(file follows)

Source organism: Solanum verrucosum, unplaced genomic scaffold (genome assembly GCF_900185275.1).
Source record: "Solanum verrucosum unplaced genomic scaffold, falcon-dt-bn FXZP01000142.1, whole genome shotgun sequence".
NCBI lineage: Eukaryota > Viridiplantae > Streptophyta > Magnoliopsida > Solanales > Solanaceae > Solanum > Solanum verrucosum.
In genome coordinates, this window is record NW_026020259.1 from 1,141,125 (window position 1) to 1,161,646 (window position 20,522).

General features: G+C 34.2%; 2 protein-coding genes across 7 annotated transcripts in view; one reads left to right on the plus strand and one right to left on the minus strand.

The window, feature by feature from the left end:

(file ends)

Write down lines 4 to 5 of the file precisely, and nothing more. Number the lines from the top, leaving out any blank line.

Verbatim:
In genome coordinates, this window is record NW_026020259.1 from 1,141,125 (window position 1) to 1,161,646 (window position 20,522).

General features: G+C 34.2%; 2 protein-coding genes across 7 annotated transcripts in view; one reads left to right on the plus strand and one right to left on the minus strand.